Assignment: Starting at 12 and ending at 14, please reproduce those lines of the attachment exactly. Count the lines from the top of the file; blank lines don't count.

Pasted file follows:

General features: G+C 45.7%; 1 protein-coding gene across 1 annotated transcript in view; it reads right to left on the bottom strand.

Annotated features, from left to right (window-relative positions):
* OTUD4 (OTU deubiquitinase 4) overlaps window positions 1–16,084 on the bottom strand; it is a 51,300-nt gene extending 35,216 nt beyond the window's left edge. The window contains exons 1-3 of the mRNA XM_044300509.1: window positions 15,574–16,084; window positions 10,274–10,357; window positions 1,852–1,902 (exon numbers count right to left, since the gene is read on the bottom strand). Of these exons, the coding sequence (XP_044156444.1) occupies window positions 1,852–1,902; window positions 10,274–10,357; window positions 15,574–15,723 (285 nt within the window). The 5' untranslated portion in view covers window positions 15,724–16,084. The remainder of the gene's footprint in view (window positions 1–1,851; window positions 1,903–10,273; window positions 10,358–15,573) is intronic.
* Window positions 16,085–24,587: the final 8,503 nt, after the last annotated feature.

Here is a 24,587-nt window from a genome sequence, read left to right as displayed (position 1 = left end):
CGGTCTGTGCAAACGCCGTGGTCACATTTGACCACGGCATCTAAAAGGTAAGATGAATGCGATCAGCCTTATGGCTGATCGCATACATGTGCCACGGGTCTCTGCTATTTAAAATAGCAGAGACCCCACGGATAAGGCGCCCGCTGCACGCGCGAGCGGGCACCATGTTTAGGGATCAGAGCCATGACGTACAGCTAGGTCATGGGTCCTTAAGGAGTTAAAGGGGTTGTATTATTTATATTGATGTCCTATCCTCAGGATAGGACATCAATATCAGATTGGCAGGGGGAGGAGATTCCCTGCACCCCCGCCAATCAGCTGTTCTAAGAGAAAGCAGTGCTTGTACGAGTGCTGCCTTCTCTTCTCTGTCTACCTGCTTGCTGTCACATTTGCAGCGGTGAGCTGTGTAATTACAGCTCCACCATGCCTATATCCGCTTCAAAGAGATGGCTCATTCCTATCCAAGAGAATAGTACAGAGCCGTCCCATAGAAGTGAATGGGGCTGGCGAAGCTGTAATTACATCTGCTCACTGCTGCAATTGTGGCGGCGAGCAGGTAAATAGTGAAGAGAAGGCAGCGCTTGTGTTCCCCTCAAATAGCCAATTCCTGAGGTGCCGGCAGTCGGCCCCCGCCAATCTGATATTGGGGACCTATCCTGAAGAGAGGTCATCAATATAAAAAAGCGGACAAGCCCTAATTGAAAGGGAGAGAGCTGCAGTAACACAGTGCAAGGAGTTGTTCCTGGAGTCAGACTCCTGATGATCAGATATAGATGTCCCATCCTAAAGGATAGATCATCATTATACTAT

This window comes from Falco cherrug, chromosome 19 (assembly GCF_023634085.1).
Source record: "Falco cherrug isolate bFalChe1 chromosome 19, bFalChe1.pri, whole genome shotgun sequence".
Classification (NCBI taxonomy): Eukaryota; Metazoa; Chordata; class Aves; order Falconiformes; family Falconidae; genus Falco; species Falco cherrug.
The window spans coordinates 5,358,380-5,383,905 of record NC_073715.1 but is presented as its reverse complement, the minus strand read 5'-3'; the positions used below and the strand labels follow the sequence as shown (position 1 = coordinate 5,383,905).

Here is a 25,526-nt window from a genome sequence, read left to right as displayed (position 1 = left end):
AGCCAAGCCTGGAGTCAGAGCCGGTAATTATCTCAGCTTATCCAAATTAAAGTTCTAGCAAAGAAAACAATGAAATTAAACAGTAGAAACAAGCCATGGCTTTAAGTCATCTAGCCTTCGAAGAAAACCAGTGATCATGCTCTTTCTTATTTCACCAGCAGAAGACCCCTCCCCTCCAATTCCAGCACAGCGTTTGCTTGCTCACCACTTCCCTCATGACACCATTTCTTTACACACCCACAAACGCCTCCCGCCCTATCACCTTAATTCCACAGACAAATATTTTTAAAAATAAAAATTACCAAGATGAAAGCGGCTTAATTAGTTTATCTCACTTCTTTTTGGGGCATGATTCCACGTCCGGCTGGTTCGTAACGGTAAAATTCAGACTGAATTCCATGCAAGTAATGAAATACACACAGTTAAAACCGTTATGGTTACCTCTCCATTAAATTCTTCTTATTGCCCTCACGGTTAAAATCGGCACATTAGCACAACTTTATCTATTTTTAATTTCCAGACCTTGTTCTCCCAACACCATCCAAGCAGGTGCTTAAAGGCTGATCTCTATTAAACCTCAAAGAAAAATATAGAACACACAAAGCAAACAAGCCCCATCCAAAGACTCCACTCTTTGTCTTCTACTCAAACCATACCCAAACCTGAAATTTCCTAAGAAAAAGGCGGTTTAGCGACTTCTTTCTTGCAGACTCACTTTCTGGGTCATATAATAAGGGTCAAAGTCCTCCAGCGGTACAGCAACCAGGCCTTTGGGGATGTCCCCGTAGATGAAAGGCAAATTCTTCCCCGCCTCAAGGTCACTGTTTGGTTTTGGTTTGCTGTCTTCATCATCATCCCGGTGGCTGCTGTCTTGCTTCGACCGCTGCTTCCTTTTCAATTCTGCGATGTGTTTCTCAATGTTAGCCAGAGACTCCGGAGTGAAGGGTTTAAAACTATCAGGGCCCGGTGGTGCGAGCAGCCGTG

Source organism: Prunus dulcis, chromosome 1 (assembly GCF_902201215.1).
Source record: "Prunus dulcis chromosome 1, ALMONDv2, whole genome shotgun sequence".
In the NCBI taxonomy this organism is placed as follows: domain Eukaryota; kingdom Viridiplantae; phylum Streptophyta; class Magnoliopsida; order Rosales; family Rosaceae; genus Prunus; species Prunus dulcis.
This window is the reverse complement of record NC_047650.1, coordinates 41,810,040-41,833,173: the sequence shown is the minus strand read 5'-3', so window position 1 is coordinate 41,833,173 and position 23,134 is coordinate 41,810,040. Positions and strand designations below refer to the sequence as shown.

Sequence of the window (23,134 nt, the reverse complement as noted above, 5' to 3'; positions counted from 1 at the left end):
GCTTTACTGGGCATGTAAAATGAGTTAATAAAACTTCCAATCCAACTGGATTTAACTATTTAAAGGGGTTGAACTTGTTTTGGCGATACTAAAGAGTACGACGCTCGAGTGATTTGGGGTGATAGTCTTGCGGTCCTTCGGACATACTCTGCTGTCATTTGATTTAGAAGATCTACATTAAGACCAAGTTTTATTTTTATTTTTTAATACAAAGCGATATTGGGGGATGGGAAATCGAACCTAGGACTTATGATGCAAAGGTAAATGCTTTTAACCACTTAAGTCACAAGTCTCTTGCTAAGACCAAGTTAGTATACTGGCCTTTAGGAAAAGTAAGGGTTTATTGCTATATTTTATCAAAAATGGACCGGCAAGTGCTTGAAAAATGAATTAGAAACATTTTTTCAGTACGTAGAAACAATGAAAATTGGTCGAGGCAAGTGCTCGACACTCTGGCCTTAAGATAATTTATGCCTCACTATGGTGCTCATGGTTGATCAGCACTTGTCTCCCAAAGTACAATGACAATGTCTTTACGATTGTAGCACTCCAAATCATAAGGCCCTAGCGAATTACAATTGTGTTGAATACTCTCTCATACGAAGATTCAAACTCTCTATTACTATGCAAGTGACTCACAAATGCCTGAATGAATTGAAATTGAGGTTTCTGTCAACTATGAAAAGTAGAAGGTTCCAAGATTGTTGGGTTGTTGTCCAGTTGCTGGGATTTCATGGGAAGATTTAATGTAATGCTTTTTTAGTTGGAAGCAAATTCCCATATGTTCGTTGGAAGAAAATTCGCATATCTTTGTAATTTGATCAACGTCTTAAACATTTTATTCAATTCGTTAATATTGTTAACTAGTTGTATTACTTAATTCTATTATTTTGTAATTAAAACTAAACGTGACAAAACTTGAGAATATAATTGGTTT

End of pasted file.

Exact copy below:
AGCCAAGCCTGGAGTCAGAGCCGGTAATTATCTCAGCTTATCCAAATTAAAGTTCTAGCAAAGAAAACAATGAAATTAAACAGTAGAAACAAGCCATGGCTTTAAGTCATCTAGCCTTCGAAGAAAACCAGTGATCATGCTCTTTCTTATTTCACCAGCAGAAGACCCCTCCCCTCCAATTCCAGCACAGCGTTTGCTTGCTCACCACTTCCCTCATGACACCATTTCTTTACACACCCACAAACGCCTCCCGCCCTATCACCTTAATTCCACAGACAAATATTTTTAAAAATAAAAATTACCAAGATGAAAGCGGCTTAATTAGTTTATCTCACTTCTTTTTGGGGCATGATTCCACGTCCGGCTGGTTCGTAACGGTAAAATTCAGACTGAATTCCATGCAAGTAATGAAATACACACAGTTAAAACCGTTATGGTTACCTCTCCATTAAATTCTTCTTATTGCCCTCACGGTTAAAATCGGCACATTAGCACAACTTTATCTATTTTTAATTTCCAGACCTTGTTCTCCCAACACCATCCAAGCAGGTGCTTAAAGGCTGATCTCTATTAAACCTCAAAGAAAAATATAGAACACACAAAGCAAACAAGCCCCATCCAAAGACTCCACTCTTTGTCTTCTACTCAAACCATACCCAAACCTGAAATTTCCTAAGAAAAAGGCGGTTTAGCGACTTCTTTCTTGCAGACTCACTTTCTGGGTCATATAATAAGGGTCAAAGTCCTCCAGCGGTACAGCAACCAGGCCTTTGGGGATGTCCCCGTAGATGAAAGGCAAATTCTTCCCCGCCTCAAGGTCACTGTTTGGTTTTGGTTTGCTGTCTTCATCATCATCCCGGTGGCTGCTGTCTTGCTTCGACCGCTGCTTCCTTTTCAATTCTGCGATGTGTTTCTCAATGTTAGCCAGAGACTCCGGAGTGAAGGGTTTAAAACTATCAGGGCCCGGTGGTGCGAGCAGCCGTG

Source organism: Prunus dulcis, chromosome 1 (assembly GCF_902201215.1).
Source record: "Prunus dulcis chromosome 1, ALMONDv2, whole genome shotgun sequence".